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DEP hires outside lawyers to defend it in mining case

The Underwood administration has hired an outside law firm to defend the agency against a federal court lawsuit filed by environmentalists who want to curb mountaintop removal mining.

State Division of Environmental Protection Director Michael Miano hired the new firm Bailey and Glasser to represent the agency in the case pending before Chief U.S. District Judge Charles Haden II.

Attorney General Darrell McGraw approved the move on Friday when he appointed lawyers Ben Bailey and Brian Glasser as special assistant attorneys general.

Bailey will be paid $195 per hour and Glasser $150 per hour, said DEP spokesman Andy Gallagher.

Bill Adams, DEP's chief in-house lawyer, said Bailey and Glasser were hired because, "As Judge Haden's preliminary rulings in this matter indicate, more resources are needed to responsibly educate the federal judiciary so that a just and fair result may be achieved."

On March 3, Haden issued a preliminary injunction that blocked permits for Arch Coal Inc. to expand its Dal-Tex mountaintop removal mine in Logan County.

In July 1998, the West Virginia Highlands Conservancy and other environmentalists filed a suit that accused the DEP of a "pattern and practice" of approving mountaintop removal permits that violate federal mining and water polllution laws.

Federal regulators settled part of that suit. They agreed to put most mountaintop removal permits through additional scrutiny, but exempted the Dal-Tex expansion from that requirement.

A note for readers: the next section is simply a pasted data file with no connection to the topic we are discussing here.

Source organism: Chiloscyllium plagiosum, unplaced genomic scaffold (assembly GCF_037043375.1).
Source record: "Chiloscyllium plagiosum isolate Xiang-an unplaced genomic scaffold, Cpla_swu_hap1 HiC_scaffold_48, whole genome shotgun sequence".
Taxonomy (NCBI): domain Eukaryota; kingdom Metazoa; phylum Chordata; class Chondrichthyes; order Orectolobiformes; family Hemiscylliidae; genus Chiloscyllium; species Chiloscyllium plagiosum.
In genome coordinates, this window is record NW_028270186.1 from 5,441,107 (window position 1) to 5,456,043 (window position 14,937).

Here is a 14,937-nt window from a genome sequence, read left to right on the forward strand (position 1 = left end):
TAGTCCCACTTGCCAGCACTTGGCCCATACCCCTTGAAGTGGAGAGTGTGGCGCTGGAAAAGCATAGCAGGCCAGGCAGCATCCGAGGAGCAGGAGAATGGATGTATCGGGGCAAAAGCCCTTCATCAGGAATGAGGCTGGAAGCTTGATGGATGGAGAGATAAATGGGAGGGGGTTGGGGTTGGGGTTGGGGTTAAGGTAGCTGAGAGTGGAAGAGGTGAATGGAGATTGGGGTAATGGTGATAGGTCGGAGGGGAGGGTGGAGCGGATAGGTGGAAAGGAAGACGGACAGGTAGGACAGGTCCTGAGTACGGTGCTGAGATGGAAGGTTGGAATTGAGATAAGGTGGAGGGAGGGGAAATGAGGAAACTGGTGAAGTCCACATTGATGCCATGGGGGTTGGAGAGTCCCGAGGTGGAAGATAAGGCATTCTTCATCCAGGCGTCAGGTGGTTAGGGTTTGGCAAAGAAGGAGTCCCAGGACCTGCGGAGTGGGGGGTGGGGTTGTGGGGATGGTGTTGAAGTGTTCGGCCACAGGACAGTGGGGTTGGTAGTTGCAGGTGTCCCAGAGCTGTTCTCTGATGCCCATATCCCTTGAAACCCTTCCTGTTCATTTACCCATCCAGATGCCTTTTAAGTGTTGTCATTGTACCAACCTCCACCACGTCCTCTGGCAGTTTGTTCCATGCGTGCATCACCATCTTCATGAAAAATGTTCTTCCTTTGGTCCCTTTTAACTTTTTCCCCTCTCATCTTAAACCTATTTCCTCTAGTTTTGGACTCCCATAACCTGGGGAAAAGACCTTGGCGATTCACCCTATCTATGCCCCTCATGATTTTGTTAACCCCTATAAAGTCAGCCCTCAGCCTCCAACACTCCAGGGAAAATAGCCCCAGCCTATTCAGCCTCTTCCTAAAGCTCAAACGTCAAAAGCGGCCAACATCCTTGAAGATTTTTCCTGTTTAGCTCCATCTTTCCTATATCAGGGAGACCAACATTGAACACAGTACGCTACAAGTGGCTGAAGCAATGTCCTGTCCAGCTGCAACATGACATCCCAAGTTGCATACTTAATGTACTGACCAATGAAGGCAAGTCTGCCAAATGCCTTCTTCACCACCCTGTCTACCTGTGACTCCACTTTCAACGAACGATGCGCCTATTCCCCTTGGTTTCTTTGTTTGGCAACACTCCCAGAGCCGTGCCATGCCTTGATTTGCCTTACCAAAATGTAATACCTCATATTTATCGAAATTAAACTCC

Environmentalists went to court to try to force Dal-Tex to be included. Haden halted the Dal-Tex permits until he can hold a trial on the rest of the "pattern and practice" case. The trial is scheduled for July 13.

In an April 7 letter to Deputy Managing Attorney General Barbara Allen, Adams wrote that DEP's 10 lawyers are too busy with other matters to handle the mountaintop removal case.

"I think all involved would agree that the prospect of long-term job loss and the regulatory instability occasioned by this case establishes it as the most important case pending in Southern West Virginia," Adams wrote. "Indeed, a literal interpretation [of the complaint] would virtually call for the banning of coal mining in Southern West Virginia.

Bailey and Glasser, who recently left the firm Bowles Rice McDavid Graff & Love to form their own firm, will handle only the trial and preparation for the trial.

In-house DEP lawyers will continue to work on settlement negotiations, meetings over mountaintop removal with other agencies, and "meeting with and providing relevant information to" industry groups that intervened in the case, Adams said.

Bailey was a top aide to former Republican Gov. Arch Moore and is a former assistant U.S. attorney. Glasser was a Rhodes Scholar from West Virginia University.

Gallagher said that Bailey usually charges $230 per hour, but cut his rate to match the $195 per hour that Pat McGinley, a West Virginia University law professor, charges when he recoups legal fees from suing state agencies that ignore the law.

To contact staff writer Ken Ward Jr., call 348-1702.


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